During his sophomore season at Oxon Hill High School, Darrian Hollings badly injured his finger.
A three-sport athlete, Hollings, who frequently goes by his middle name Malik, was in the middle of football season with wrestling season rapidly approaching.
After an initial X-ray of the finger was misdiagnosed, Hollings learned that his bone was riding over his knuckle and was at risk of causing permanent damage in the digit.
“Well, Malik being Malik refused to see a doctor. He wanted to finish out the season,” Clippers wrestling coach Sean Edelin said. “Malik said he’d go back to the doctor after the season if I didn’t ask him any more about it and let him go back and wrestle once everything picked up.”
So that’s what happened. But during the time he was prohibited from competing, Hollings, now a senior, was still anxious to hop back on the mat.
“He wasn’t cleared to wrestle and he was hanging out constantly near the side of the mat telling us, ‘Coach, I’ve been keeping in shape, I’ve been running on my own,’” assistant coach Steve Howard said.
So Howard decided to issue Hollings a series of fitness tests. The catch? If Hollings vomited before completing the tests, Howard would get to take a celebratory picture and show it to Malik’s parents.
“Next thing you know, he goes to the trash can,” Howard said while holding both of his thumbs in the air and smiling wide, mimicking the pose he struck over Hollings while he relieved himself.
Two years later, Hollings again fought through a bout with illness, but was far more successful this time. In fact, he’s arguably one of Prince George’s County’s top wrestlers in the 170-pound weight class after bumping up from 160 last season.
“It’s kind of tough because the guys are bigger and stronger, but then again, it’s been an easier transition for me because I haven’t had to cut the weight that some people do and I have more energy than some people going out there,” Hollings said.
The Wednesday before the Winter Blitz tournament on Jan. 11-12, Hollings came down with a nasty spell of food poisoning. In the Clippers’ tri-meet against Henry A. Wise and Charles H. Flowers, Hollings ran to the waste bucket during every break in his match to throw up, but still ended up winning. On Thursday, he went to the hospital and lost seven pounds in a matter of hours, but “the good part about it was I had no problems making weight,” he said.
On Friday, after forcing himself to school so he would be eligible for the tournament, he breezed through the opening rounds of the Blitz before mustering enough strength during Saturday’s finals to win the 170-pound weight class.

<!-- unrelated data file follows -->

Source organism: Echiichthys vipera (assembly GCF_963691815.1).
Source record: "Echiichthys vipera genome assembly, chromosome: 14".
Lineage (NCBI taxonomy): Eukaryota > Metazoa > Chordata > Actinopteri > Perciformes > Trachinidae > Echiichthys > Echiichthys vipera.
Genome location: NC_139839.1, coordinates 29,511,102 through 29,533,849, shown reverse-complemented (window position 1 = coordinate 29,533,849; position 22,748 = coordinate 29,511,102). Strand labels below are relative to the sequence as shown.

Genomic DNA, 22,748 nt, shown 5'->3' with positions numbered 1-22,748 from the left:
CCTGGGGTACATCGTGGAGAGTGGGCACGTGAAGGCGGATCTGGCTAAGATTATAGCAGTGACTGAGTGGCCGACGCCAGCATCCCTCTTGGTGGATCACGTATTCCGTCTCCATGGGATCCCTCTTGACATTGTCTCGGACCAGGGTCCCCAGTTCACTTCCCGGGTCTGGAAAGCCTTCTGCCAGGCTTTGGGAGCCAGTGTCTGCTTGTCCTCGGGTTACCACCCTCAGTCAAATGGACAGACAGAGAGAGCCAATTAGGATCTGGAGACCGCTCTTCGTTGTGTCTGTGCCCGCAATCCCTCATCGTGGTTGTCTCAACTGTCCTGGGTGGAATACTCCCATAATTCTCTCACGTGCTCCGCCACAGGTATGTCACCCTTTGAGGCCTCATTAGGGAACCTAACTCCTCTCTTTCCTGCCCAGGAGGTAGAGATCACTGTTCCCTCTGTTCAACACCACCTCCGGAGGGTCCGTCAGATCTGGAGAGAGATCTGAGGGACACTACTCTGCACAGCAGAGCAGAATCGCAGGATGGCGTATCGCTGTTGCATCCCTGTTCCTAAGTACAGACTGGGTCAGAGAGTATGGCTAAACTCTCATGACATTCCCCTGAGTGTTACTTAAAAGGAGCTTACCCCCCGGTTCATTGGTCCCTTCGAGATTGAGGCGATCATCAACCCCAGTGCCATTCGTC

The following Wednesday, Hollings defeated Eleanor Roosevelt’s Jonathan Jones, who beat Hollings (23-2) two weeks prior.
All of this happened without practicing since the previous Thursday because Oxon Hill’s temporary gym at John Hanson Middle School was being used for a science fair.
“I throw guys at him nonstop in practice,” Edelin said. “Bigger guys. I have some of my best alumni who have ever wrestled for us come in and they consistently take turns jumping on him. I wait until they wear him down and I jump on him, which he hates. But he takes it all in stride.
“He’s always working hard. I couldn’t ask for more.”
Hollings has enjoyed success at 170 despite being light for his weight class, but that means that he has plenty of opportunities to play his favorite game.
“He’ll come in and ask us, ‘Coach, guess what I ate today?’” Howard said. “Then he’ll name the most horrible things, like a six-cheese burrito and some tater tots, and brag that he’s eaten them because he knows it will drive us crazy.”
While Hollings is currently dominating the wrestling circuit, he aspires to play football in college. Last week, he made visits to Salisbury and McDaniel, where he’s being recruited to play safety. As a linebacker and running back for the Clippers last season, Hollings was just as much of a leader physically and mentally for the football team as he is on the wrestling squad.
“He’s been the one saving grace on the football team, but the last two football seasons, I’ve been so scared through the season because they use him so much,” Edelin said. “I was like, ‘Please survive the season, I need him for wrestling.’”
The sixth-year grappler likely wouldn’t have it any other way.
“Wrestling season requires a lot more out of me. It’s basically there to break you down physically and mentally,” Hollings said. “The stronger person always wins, so you need to be better prepared and have better technique and you’ll be alright.”